In the centering station 3, the articles 2 are properly aligned for subsequent treatment by respective sets of four rollers 20. After being aligned or centered, the articles 2 are grasped and picked up by a complementary set of three suction members 4 by which the articles 2 are simultaneously transferred and placed upon a complementary set of glaze pots or vessels 13 within a glazing station which is generally designated by reference numeral 5 and shown in more detail in FIG. 2.
After being glazed in the glazing station 5, the articles 2 are transferred from the glaze vessels 13 to an absorbent conveyor belt 8, situated in a discharge area C, by a complementary set of three suction members 6 before being advanced for further treatment as indicated by arrow 31. The suction members 6 are rotatable to spin the articles 2 when being placed upon the absorbent belt 8 so as to remove excess glaze from the footing or bottom of the glazed article.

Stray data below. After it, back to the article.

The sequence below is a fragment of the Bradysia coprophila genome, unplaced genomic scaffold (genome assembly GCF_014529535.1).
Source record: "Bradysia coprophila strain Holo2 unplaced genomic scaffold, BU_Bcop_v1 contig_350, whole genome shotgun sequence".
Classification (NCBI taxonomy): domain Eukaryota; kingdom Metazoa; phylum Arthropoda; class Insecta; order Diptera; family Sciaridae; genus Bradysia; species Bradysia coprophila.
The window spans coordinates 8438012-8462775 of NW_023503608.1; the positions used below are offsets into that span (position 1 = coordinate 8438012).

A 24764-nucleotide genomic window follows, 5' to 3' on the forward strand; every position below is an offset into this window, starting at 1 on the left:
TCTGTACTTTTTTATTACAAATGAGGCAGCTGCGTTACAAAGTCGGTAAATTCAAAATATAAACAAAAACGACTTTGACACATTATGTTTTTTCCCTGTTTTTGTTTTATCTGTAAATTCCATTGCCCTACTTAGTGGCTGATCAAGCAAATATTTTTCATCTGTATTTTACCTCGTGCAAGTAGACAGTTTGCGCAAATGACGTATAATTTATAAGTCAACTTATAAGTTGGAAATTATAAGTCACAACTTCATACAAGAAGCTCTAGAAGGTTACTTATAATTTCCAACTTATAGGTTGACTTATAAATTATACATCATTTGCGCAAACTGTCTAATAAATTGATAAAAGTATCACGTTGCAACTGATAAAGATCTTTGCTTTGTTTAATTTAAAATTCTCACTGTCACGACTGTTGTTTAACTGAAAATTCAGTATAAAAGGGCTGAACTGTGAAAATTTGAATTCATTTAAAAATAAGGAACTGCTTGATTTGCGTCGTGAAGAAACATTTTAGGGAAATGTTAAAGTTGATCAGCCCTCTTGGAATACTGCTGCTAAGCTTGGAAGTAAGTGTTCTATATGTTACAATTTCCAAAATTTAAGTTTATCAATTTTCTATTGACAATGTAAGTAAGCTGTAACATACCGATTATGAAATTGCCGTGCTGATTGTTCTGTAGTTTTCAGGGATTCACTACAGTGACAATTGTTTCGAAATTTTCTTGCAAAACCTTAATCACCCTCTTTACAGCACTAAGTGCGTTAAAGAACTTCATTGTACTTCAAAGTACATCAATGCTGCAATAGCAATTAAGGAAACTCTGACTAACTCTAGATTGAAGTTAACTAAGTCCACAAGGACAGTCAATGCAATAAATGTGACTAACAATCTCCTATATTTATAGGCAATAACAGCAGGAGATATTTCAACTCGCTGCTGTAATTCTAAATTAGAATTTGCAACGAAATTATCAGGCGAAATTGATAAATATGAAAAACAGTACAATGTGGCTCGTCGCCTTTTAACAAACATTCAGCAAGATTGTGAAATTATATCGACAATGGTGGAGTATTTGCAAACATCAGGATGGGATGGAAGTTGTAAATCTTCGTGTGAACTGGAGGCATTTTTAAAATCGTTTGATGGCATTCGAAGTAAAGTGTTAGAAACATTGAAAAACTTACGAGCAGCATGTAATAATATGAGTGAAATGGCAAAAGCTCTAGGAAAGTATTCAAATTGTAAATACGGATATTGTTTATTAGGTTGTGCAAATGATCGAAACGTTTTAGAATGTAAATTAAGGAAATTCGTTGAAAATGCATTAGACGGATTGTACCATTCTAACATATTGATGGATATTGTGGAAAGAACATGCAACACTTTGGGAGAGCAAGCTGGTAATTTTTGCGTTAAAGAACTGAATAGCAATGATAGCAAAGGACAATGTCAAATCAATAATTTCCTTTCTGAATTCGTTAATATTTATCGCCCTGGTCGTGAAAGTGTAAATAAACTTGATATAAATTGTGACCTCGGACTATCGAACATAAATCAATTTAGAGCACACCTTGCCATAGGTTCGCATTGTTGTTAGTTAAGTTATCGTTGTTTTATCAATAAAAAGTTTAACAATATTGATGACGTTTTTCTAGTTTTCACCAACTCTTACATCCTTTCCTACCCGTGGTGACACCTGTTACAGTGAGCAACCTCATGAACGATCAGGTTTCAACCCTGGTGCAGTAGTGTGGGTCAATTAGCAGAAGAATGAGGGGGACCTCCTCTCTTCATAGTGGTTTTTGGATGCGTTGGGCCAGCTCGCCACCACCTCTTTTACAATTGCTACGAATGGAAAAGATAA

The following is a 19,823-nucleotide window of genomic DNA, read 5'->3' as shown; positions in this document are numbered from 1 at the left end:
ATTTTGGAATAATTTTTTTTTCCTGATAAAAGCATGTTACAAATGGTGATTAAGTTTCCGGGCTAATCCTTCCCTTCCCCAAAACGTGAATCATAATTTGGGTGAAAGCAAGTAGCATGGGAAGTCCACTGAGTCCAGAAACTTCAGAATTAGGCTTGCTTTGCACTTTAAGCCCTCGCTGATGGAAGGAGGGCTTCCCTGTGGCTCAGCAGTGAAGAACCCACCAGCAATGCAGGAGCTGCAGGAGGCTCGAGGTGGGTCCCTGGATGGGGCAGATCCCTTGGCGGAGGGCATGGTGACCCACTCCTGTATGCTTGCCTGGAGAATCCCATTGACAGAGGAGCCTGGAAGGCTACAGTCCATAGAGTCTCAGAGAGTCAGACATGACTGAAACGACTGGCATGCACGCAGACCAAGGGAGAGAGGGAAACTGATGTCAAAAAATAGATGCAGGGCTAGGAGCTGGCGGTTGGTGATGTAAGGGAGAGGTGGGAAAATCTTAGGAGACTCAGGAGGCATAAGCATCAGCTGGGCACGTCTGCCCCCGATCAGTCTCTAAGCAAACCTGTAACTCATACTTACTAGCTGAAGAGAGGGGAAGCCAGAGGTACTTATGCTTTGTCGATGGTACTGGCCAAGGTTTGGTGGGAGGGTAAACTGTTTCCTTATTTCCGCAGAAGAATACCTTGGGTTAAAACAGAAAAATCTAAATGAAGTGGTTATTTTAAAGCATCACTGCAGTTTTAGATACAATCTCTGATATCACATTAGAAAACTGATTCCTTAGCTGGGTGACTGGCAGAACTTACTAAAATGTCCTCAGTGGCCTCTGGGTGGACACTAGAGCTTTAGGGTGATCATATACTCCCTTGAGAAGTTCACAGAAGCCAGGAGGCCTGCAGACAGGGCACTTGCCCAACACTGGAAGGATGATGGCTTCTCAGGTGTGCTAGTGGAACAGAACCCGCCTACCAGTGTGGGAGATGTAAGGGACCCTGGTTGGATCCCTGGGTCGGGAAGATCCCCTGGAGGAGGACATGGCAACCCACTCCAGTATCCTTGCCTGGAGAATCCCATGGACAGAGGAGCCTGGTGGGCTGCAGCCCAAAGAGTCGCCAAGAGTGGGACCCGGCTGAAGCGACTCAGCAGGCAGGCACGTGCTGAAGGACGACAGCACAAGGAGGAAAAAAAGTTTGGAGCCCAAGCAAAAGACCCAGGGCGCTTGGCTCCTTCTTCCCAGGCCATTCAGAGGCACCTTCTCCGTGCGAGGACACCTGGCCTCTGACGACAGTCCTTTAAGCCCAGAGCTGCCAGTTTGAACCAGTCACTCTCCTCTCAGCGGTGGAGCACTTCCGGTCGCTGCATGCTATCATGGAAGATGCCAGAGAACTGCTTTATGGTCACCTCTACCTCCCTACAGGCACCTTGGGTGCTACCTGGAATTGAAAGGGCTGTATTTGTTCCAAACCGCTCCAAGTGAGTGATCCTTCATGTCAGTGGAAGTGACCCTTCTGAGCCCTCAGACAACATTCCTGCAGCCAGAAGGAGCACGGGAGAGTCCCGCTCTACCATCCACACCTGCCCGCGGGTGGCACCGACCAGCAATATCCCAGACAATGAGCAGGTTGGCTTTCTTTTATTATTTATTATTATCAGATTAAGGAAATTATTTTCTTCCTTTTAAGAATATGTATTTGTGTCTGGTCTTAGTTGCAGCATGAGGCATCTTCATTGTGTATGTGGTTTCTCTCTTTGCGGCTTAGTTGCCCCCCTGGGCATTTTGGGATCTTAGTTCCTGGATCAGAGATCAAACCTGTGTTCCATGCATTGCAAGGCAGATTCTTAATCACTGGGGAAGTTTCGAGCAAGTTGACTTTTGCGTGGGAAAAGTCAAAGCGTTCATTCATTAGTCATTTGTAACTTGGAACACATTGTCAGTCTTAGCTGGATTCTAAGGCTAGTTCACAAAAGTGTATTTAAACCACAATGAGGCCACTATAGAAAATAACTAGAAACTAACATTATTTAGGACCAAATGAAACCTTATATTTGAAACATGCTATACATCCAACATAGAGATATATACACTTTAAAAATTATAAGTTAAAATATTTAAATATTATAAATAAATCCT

In this context, reference is also made to U.S. Pat. No. 4,995,331, which generally describes an exemplified glazing apparatus of the type herein disclosed. As illustrated in FIG. 1, the set of suction members 4 and the set of suction members 6 are suitably coupled with each other via a carriage which is generally designated by reference numeral 21 and attached to the suction members 4 and suction members 6 via support bars 22a, 22b so as to allow simultaneous displacement of the suction members 4 and suction member 6. The carriage 21 runs in spaced parallel guide rails 23 and is driven by a motor 24 for displacement in direction of double arrow 32. The motor 24 is operatively connected to a crossbar 25 which extends between the guide rails 23. A second motor 7 is suitably connected to the carriage 21 via a cross bar 26 and is linked to the support bar 22a by a connecting rod 27 to allow displacement of the carriage 21 in direction of double arrow 33 via suitable pneumatic cylinders 28 and guide rails 29. Thus, the suction members 4 and the suction members 6 are shiftable in unison by the motors 22 and 7 in the horizontal along the X-coordinate and Y-coordinate.